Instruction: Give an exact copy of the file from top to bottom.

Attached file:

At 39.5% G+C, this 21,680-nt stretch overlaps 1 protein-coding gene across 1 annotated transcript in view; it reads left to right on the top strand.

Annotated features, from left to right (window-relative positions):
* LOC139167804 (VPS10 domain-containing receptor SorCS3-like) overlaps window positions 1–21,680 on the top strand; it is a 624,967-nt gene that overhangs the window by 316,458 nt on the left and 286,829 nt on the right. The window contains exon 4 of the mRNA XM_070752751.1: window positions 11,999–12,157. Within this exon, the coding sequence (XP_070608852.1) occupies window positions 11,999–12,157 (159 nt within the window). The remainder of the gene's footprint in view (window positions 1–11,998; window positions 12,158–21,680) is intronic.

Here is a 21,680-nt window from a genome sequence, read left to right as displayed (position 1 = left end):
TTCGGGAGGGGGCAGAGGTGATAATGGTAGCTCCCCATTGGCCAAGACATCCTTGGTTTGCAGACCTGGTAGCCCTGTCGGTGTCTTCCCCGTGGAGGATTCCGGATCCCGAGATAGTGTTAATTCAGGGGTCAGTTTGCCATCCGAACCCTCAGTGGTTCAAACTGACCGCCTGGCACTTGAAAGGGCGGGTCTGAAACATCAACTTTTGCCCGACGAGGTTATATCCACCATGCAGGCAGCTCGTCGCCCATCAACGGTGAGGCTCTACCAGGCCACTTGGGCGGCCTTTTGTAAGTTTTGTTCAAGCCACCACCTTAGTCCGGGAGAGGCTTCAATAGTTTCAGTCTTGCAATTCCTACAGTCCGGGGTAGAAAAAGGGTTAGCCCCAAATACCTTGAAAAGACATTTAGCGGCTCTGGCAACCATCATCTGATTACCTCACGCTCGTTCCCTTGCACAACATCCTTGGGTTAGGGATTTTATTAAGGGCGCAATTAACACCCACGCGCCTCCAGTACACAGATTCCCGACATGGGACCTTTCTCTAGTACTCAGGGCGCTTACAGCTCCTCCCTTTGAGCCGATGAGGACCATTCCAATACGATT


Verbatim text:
At 39.5% G+C, this 21,680-nt stretch overlaps 1 protein-coding gene across 1 annotated transcript in view; it reads left to right on the top strand.

Annotated features, from left to right (window-relative positions):
* LOC139167804 (VPS10 domain-containing receptor SorCS3-like) overlaps window positions 1–21,680 on the top strand; it is a 624,967-nt gene that overhangs the window by 316,458 nt on the left and 286,829 nt on the right. The window contains exon 4 of the mRNA XM_070752751.1: window positions 11,999–12,157. Within this exon, the coding sequence (XP_070608852.1) occupies window positions 11,999–12,157 (159 nt within the window). The remainder of the gene's footprint in view (window positions 1–11,998; window positions 12,158–21,680) is intronic.

Here is a 21,680-nt window from a genome sequence, read left to right as displayed (position 1 = left end):
TTCGGGAGGGGGCAGAGGTGATAATGGTAGCTCCCCATTGGCCAAGACATCCTTGGTTTGCAGACCTGGTAGCCCTGTCGGTGTCTTCCCCGTGGAGGATTCCGGATCCCGAGATAGTGTTAATTCAGGGGTCAGTTTGCCATCCGAACCCTCAGTGGTTCAAACTGACCGCCTGGCACTTGAAAGGGCGGGTCTGAAACATCAACTTTTGCCCGACGAGGTTATATCCACCATGCAGGCAGCTCGTCGCCCATCAACGGTGAGGCTCTACCAGGCCACTTGGGCGGCCTTTTGTAAGTTTTGTTCAAGCCACCACCTTAGTCCGGGAGAGGCTTCAATAGTTTCAGTCTTGCAATTCCTACAGTCCGGGGTAGAAAAAGGGTTAGCCCCAAATACCTTGAAAAGACATTTAGCGGCTCTGGCAACCATCATCTGATTACCTCACGCTCGTTCCCTTGCACAACATCCTTGGGTTAGGGATTTTATTAAGGGCGCAATTAACACCCACGCGCCTCCAGTACACAGATTCCCGACATGGGACCTTTCTCTAGTACTCAGGGCGCTTACAGCTCCTCCCTTTGAGCCGATGAGGACCATTCCAATACGATT